Articles | Volume 16, issue 7
Hydrol. Earth Syst. Sci., 16, 2159–2168, 2012

Special issue: Hydrology education in a changing world

Hydrol. Earth Syst. Sci., 16, 2159–2168, 2012

Research article 18 Jul 2012

Research article | 18 Jul 2012

Teaching hydrogeology: a review of current practice

T. Gleeson1, D. M. Allen2, and G. Ferguson3 T. Gleeson et al.
  • 1Department of Civil Engineering, McGill University, Montreal, Quebec, Canada
  • 2Department of Earth Sciences, Simon Fraser University, Burnaby, BC, V5A 1S6, Canada
  • 3Department of Civil and Geological Engineering, University of Saskatchewan, Saskatoon, Saskatchewan, Canada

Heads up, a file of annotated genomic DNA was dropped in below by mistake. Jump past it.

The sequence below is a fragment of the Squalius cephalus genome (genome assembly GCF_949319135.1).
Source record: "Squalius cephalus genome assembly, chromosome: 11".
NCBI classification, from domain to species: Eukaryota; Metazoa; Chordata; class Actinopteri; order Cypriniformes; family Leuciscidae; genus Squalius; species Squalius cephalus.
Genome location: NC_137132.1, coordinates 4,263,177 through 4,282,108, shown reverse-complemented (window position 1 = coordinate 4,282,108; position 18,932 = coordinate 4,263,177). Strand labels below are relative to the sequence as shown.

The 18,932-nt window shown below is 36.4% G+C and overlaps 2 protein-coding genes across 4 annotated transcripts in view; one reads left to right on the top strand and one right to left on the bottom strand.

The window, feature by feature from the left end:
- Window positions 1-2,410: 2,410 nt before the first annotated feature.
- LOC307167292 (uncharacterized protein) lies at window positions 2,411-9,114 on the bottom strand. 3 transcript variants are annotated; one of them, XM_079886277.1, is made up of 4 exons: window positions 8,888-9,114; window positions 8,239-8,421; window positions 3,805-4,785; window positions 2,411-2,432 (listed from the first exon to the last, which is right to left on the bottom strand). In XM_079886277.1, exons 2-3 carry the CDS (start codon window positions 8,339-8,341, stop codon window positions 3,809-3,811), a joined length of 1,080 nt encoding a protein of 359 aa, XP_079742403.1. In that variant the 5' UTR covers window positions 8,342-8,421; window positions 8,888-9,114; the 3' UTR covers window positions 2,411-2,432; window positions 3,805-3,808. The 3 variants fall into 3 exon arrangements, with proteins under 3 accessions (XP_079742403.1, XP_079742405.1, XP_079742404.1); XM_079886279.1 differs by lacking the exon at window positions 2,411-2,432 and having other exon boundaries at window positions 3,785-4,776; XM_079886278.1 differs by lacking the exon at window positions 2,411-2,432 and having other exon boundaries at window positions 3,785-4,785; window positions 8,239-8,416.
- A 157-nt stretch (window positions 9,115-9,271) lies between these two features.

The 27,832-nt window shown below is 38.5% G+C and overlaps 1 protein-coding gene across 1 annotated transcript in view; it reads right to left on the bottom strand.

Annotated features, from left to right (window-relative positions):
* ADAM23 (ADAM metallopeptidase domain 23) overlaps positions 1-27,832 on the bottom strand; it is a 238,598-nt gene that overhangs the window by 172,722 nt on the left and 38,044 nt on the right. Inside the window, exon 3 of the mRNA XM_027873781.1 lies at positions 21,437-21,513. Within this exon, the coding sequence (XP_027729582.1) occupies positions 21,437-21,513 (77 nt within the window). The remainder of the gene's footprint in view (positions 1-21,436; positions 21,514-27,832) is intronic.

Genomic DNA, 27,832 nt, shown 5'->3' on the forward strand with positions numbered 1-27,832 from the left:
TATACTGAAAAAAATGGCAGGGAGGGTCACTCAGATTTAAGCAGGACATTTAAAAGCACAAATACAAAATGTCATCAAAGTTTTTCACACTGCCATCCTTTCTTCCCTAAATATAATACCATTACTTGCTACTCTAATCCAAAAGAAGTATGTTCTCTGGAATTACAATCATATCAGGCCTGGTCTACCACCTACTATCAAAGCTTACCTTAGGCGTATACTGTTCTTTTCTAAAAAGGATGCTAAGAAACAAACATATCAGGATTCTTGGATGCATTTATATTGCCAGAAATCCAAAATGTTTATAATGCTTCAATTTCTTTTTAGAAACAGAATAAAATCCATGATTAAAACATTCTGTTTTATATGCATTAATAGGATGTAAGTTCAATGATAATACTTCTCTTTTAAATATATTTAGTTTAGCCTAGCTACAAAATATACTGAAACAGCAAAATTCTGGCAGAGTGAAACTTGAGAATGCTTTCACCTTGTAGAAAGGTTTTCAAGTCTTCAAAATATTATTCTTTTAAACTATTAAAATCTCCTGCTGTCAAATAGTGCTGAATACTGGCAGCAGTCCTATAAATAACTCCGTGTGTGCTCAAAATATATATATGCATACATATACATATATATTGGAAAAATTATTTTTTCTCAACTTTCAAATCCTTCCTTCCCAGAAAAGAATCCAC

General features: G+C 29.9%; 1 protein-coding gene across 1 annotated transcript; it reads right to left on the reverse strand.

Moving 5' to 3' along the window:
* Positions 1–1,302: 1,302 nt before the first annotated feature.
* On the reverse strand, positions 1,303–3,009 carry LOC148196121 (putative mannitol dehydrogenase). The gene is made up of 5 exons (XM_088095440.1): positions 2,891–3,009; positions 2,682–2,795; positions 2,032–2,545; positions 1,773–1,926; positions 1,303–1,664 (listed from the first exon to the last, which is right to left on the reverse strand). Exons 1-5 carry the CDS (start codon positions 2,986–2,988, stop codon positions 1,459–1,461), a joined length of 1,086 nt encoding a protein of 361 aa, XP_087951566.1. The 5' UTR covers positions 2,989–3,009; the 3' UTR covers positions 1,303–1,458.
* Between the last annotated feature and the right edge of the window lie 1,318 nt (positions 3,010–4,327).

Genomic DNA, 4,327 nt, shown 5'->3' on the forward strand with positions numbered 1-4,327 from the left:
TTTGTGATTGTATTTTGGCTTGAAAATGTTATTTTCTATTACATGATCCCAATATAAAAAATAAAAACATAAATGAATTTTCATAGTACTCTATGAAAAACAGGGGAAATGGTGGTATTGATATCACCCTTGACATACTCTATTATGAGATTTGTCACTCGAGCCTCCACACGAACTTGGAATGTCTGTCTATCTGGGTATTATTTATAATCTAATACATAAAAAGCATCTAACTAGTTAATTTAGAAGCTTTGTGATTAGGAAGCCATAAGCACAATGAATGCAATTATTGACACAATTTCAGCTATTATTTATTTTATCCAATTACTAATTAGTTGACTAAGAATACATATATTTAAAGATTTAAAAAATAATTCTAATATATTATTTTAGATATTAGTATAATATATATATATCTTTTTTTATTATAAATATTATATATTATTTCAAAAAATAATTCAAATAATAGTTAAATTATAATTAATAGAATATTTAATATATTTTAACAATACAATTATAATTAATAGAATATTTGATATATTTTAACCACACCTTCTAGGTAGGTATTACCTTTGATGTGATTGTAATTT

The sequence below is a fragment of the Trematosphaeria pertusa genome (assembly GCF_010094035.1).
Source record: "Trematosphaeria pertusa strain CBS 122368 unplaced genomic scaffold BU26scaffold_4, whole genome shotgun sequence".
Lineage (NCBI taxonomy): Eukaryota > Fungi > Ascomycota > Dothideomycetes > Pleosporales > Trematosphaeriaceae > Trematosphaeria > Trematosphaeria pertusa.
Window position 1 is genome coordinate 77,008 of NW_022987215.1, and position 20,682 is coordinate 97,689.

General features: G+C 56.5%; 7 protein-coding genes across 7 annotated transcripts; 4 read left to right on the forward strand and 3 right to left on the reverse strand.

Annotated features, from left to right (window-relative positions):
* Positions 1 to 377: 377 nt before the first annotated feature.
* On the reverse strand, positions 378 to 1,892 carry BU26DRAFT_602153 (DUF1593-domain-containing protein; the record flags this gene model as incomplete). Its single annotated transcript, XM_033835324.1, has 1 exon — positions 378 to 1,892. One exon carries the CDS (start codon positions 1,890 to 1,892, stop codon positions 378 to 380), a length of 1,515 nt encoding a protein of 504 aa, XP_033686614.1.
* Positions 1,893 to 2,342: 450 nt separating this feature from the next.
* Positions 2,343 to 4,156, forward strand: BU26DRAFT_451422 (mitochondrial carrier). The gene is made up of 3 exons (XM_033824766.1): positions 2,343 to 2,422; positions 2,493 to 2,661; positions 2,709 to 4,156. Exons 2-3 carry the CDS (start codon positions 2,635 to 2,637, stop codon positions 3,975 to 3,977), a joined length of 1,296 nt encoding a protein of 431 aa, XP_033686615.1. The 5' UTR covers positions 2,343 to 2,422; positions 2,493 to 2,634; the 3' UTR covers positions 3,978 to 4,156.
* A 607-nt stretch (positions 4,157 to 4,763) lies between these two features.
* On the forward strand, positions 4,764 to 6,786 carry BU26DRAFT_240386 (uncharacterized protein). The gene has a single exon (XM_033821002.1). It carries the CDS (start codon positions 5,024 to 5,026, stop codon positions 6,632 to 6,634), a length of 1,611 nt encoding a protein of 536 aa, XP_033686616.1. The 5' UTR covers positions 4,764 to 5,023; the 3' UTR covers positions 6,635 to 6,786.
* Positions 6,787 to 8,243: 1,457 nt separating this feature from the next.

Abstract. Hydrogeology is now taught in a broad spectrum of departments and institutions to students with diverse backgrounds. Successful instruction in hydrogeology thus requires a variety of pedagogical approaches depending on desired learning outcomes and the background of students. We review the pedagogical literature in hydrogeology to highlight recent advances and analyze a 2005 survey among 68 hydrogeology instructors. The literature and survey results suggest there are only ~ 15 topics that are considered crucial by most hydrogeologists and > 100 other topics that are considered crucial by some hydrogeologists. The crucial topics focus on properties of aquifers and fundamentals of groundwater flow, and should likely be part of all undergraduate hydrogeology courses. Other topics can supplement and support these crucial topics, depending on desired learning outcomes. Classroom settings continue to provide a venue for emphasizing fundamental knowledge. However, recent pedagogical advances are biased towards field and laboratory instruction with a goal of bolstering experiential learning. Field methods build on the fundamentals taught in the classroom and emphasize the collection of data, data uncertainty, and the development of vocational skills. Laboratory and computer-based exercises similarly build on theory, and offer an opportunity for data analysis and integration. The literature suggests curricula at all levels should ideally balance field, laboratory, and classroom pedagogy into an iterative and integrative whole. An integrated, iterative and balanced approach leads to greater student motivation and advancement of theoretical and vocational knowledge.